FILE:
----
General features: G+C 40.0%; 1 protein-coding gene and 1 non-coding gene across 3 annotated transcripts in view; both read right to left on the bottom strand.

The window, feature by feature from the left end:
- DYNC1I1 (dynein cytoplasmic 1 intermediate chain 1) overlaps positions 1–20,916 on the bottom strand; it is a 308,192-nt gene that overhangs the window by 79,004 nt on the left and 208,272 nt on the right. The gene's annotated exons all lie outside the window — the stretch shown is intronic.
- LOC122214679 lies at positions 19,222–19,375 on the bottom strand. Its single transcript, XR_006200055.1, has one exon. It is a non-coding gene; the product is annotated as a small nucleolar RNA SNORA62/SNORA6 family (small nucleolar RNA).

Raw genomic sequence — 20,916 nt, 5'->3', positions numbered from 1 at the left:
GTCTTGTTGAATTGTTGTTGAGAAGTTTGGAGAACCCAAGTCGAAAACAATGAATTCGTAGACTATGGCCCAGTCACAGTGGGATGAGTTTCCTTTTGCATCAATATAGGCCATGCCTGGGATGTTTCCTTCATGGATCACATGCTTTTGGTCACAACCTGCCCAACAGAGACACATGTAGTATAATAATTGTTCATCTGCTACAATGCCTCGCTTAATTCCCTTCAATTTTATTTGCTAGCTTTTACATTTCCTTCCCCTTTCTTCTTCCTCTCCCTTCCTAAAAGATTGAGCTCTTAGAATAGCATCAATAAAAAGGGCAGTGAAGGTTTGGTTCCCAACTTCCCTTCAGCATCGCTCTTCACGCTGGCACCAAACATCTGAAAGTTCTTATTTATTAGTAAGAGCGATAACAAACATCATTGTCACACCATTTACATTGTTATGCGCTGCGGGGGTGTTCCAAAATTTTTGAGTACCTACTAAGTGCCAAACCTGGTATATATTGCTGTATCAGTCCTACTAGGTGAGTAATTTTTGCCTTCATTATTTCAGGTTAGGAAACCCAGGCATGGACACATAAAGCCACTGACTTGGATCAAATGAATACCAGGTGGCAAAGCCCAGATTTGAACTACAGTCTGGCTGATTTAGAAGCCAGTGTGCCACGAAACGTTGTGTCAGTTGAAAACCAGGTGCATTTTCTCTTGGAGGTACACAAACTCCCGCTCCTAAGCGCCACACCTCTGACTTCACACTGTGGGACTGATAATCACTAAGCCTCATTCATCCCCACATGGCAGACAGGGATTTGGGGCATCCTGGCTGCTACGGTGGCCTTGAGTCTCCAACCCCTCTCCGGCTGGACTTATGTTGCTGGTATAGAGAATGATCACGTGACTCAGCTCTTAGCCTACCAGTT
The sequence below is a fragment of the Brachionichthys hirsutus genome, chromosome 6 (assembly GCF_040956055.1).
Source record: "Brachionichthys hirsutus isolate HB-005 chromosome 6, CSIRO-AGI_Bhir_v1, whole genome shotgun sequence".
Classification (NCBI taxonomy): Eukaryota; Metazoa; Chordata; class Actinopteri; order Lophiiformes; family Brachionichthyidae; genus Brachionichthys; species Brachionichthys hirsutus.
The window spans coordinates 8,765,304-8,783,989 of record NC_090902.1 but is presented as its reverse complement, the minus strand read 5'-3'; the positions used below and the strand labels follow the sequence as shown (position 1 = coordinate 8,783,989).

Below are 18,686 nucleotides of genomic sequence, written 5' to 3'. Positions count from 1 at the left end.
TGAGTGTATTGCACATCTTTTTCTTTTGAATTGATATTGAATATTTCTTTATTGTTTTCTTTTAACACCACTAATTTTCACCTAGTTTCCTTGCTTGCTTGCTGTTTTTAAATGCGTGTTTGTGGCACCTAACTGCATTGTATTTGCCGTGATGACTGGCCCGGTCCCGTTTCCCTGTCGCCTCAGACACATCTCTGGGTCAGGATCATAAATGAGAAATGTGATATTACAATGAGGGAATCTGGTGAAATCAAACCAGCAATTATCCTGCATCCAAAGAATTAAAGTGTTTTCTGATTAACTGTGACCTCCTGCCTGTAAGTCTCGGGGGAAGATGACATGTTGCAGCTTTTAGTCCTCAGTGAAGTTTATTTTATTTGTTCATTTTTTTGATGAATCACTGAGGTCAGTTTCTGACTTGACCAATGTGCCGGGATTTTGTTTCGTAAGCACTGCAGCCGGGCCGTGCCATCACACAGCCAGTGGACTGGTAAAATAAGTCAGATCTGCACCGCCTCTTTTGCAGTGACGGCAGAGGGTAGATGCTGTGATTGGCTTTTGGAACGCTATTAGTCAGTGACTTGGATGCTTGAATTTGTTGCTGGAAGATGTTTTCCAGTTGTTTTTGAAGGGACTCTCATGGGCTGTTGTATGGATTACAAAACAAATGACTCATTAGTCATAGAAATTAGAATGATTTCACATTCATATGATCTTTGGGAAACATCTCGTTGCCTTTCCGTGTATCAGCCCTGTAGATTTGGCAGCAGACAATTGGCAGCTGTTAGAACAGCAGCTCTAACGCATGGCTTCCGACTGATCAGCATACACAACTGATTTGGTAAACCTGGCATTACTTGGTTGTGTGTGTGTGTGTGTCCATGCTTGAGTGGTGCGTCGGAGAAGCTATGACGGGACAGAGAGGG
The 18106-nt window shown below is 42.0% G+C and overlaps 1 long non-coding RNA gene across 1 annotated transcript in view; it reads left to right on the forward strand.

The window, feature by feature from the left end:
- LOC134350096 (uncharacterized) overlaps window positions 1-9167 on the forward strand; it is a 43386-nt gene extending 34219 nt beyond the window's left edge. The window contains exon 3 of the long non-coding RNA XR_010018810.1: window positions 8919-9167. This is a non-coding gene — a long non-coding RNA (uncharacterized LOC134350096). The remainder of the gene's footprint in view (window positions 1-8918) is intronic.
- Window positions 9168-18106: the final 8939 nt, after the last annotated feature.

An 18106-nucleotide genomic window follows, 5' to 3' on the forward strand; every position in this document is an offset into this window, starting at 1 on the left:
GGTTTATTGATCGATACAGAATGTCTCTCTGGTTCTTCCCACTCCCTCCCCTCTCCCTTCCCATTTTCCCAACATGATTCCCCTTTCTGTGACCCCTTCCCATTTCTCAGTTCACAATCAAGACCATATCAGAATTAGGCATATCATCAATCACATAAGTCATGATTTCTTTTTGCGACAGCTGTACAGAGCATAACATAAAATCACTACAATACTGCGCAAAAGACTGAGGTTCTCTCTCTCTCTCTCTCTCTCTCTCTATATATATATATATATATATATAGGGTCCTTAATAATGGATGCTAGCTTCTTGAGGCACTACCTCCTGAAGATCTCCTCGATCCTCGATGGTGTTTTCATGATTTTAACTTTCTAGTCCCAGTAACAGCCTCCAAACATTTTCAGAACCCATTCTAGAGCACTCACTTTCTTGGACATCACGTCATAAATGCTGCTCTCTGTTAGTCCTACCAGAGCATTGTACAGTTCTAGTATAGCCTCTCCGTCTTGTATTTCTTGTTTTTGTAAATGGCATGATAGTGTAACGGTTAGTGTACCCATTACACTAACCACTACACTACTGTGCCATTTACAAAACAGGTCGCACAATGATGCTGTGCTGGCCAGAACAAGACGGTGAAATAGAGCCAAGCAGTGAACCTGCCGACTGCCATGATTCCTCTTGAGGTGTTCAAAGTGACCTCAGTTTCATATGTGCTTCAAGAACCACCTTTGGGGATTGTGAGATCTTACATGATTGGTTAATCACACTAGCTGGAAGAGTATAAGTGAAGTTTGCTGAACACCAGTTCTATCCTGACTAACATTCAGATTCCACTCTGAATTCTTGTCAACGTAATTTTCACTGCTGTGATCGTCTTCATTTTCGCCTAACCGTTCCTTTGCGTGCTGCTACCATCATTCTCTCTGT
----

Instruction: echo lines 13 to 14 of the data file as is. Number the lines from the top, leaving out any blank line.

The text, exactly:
The 18106-nt window shown below is 42.0% G+C and overlaps 1 long non-coding RNA gene across 1 annotated transcript in view; it reads left to right on the forward strand.

The window, feature by feature from the left end: